Sequentially apply multiple functions to object using different lenses

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I would like to perform some updates to an array in an object, and then calculate another parameter based on this update. This is what I tried:

import * as R from 'ramda'

const obj = {
    arr: [
    result: {
        sumOfDoubled: 0

const double = a => {
    return a*2;

const arrLens = R.lensProp('arr');
const res0sumOfDblLens = R.lensPath(['result','sumOfDoubled']);

const calc = R.pipe(

const updatedObjA = calc(obj);
const updatedObjB = R.set(res0sumOfDblLens,R.sum(R.view(arrLens,R.over(arrLens,,obj))),obj);

// what I want: {"arr":[4,6],"result":{"sumOfDoubled":10}}
console.log(JSON.stringify(obj)); //{"arr":[2,3],"result":{"sumOfDoubled":0}}, as expected
console.log(JSON.stringify(updatedObjA)); //undefined
console.log(JSON.stringify(updatedObjB)); //{"arr":[2,3],"result":{"sumOfDoubled":10}}, correct result but the array did not update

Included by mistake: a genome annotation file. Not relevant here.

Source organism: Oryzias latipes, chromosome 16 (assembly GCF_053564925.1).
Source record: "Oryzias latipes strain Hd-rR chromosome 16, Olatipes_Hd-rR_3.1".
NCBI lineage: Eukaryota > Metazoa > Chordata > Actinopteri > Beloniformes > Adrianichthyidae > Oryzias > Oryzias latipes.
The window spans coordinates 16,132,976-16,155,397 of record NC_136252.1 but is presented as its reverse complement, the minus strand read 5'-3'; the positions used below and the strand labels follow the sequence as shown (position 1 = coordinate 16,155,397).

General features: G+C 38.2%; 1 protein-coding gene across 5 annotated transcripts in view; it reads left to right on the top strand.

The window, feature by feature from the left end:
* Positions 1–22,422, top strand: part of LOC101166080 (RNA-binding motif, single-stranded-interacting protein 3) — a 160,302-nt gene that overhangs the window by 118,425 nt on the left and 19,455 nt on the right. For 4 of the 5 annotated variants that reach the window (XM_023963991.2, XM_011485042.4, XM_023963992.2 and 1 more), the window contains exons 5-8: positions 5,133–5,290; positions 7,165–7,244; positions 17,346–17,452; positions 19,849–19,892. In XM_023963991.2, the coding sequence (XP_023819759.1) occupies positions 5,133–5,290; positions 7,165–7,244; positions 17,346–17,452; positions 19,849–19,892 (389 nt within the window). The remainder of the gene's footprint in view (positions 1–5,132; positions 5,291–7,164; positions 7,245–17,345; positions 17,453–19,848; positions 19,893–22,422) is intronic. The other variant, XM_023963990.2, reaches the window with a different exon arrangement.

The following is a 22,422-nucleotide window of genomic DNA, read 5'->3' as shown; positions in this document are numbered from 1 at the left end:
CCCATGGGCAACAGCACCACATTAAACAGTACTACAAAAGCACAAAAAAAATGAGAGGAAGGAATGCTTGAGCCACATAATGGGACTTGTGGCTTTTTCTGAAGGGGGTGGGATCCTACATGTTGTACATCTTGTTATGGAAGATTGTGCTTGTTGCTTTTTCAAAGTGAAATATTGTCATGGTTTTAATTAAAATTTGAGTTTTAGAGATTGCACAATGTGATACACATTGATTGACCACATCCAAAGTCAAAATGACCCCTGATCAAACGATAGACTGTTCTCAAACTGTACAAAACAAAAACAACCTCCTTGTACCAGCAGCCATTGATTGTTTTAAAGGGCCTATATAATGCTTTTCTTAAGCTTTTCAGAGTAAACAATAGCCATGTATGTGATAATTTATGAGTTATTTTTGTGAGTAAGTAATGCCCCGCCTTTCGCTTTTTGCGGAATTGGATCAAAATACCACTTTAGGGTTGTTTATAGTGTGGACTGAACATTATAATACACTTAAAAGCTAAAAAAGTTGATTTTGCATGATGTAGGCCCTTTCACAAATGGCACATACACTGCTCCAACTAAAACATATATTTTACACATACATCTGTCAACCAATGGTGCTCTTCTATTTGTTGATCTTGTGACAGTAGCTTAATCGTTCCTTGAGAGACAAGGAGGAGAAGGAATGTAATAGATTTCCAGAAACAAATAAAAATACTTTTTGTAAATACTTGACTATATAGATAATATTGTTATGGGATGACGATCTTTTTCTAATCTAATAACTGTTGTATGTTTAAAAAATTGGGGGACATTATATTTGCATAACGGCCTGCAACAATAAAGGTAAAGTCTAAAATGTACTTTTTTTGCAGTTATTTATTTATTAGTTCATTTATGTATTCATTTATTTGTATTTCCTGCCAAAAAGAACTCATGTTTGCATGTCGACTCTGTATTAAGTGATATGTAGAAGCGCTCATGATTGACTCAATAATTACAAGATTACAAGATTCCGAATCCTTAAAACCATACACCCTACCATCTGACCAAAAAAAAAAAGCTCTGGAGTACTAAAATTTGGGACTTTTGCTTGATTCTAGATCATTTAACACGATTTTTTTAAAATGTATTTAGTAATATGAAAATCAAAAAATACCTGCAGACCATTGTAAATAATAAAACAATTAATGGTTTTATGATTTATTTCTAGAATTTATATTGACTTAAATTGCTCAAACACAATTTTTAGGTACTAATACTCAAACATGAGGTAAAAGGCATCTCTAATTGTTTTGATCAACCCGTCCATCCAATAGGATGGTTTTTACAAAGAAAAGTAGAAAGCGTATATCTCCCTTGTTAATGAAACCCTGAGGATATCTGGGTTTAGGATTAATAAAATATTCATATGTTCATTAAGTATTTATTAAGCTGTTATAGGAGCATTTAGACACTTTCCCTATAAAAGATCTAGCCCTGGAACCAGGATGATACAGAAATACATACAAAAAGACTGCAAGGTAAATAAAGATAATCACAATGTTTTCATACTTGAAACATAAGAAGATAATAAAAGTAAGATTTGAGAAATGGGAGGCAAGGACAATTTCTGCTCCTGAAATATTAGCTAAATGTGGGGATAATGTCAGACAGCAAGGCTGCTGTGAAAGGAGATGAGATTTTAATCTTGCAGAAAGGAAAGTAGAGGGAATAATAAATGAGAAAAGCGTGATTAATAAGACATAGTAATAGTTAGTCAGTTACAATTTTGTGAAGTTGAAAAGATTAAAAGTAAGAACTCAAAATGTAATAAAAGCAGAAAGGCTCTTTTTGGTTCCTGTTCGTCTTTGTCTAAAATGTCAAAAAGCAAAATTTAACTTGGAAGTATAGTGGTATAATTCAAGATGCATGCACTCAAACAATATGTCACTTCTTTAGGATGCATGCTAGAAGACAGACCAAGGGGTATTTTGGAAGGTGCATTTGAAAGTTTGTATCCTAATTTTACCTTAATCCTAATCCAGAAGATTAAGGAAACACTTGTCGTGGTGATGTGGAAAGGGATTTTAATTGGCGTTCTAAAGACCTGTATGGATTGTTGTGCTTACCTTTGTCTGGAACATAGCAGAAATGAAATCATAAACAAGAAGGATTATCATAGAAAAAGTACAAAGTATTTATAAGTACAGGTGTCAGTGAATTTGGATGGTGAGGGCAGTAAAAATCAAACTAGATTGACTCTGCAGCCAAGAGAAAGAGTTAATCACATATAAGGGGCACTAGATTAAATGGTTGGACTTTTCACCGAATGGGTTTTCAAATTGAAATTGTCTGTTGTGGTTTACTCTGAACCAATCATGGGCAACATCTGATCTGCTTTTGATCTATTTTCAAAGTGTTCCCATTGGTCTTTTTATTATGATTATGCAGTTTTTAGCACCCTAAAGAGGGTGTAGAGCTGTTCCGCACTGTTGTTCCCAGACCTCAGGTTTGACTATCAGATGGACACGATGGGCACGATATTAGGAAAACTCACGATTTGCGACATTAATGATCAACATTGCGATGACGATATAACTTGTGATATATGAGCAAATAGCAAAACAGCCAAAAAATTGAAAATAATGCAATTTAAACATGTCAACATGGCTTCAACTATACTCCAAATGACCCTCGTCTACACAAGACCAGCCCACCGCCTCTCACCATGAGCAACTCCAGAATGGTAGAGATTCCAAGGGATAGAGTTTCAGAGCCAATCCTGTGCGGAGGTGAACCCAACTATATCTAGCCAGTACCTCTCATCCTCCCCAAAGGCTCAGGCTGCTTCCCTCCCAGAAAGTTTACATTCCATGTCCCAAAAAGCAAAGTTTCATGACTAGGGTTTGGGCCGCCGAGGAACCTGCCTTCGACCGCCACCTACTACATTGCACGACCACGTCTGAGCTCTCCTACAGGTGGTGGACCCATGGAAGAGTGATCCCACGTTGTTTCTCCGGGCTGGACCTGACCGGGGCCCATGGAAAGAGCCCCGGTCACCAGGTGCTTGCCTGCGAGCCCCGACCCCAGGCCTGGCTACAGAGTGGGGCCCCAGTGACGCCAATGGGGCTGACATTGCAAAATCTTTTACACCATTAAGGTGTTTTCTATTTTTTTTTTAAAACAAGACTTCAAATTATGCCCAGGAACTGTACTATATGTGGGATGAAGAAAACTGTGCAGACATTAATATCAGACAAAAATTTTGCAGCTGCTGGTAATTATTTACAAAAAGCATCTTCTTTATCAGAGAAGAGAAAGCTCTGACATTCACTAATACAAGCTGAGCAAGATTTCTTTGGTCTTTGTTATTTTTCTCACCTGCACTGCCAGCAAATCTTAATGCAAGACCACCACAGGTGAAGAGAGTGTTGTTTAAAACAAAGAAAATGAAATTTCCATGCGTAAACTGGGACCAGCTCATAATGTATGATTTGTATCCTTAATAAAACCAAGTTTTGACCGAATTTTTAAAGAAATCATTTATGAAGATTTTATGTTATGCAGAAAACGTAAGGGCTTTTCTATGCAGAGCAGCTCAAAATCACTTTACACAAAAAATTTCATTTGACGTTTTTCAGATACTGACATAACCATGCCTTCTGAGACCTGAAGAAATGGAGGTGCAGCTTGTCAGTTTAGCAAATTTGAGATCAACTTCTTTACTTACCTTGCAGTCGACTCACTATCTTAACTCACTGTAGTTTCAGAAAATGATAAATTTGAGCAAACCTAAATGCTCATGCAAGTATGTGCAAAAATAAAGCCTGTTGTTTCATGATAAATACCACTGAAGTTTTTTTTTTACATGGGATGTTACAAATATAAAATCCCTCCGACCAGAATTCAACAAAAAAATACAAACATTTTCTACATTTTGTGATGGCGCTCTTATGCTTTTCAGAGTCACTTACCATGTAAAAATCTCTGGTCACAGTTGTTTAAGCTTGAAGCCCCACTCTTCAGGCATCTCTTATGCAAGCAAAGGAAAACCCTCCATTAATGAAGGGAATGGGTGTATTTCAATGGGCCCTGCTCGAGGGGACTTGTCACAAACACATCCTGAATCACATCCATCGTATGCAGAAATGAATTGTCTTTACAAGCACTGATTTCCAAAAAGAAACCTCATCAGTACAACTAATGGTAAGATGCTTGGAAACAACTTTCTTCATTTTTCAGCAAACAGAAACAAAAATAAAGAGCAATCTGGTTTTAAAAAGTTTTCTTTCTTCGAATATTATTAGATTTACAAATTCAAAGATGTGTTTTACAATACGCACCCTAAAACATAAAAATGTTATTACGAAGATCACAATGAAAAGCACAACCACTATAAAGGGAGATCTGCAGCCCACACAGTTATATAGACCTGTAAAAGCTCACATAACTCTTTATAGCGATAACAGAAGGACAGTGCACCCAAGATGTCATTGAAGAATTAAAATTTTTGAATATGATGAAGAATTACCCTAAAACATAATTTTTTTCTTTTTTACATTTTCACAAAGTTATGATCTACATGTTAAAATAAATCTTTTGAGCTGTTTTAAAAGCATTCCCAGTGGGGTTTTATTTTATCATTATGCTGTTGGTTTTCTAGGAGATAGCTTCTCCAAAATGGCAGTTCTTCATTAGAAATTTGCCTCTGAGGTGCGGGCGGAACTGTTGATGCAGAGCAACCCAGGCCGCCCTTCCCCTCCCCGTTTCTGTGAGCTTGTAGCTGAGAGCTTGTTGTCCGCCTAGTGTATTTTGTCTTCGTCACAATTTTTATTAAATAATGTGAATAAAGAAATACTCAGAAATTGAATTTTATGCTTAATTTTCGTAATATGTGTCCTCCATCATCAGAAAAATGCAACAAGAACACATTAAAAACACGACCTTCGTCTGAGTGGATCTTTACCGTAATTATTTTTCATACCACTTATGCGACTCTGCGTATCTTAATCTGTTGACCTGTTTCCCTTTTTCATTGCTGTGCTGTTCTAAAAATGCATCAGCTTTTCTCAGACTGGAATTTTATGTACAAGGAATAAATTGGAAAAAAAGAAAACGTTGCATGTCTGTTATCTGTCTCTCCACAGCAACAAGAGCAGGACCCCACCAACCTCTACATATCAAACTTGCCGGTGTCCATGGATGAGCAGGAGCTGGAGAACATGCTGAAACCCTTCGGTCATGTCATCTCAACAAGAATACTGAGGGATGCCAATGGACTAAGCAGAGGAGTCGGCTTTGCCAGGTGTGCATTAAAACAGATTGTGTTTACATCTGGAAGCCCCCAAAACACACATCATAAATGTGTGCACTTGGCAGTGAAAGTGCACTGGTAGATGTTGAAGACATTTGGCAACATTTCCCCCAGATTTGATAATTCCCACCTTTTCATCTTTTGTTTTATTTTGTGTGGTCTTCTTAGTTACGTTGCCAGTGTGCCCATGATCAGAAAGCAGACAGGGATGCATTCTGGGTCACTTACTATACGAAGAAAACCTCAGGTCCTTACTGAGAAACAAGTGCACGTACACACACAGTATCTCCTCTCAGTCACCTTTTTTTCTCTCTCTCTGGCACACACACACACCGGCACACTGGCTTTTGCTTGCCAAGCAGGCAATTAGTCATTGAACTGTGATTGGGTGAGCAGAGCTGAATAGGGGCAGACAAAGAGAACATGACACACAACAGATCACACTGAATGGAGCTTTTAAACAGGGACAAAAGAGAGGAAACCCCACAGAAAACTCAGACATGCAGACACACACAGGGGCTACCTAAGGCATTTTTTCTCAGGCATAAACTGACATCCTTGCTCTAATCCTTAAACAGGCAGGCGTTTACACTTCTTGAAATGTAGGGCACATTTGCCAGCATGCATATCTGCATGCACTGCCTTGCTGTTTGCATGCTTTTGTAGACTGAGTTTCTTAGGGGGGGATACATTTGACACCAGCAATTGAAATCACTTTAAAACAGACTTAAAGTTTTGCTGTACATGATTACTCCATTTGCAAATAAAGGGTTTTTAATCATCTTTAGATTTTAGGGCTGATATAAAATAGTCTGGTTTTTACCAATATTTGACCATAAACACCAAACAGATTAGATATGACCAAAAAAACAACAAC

I realise that neither approaches will work; approach A boils down to R.set(res0sumOfDblLens,10), which makes no sense as it doesn't have a target object for the operation. Approach B, on the other hand, manipulates the base object twice rather than passing the result of the first manipulation as an input for the second.

How can I achieve this using only one function composition; i.e. apply the double() function to one part of the object, and then passing that updated object as input for calculating sumOfDoubled?

As well as OriDrori's converge solution, you could also use either of two other Ramda functions. I always prefer lift to converge when it works; it feels more like standard FP, where converge is very much a Ramda artifact. It doesn't always do the job because of some of the variadic features of converge. But it does here, and you could write: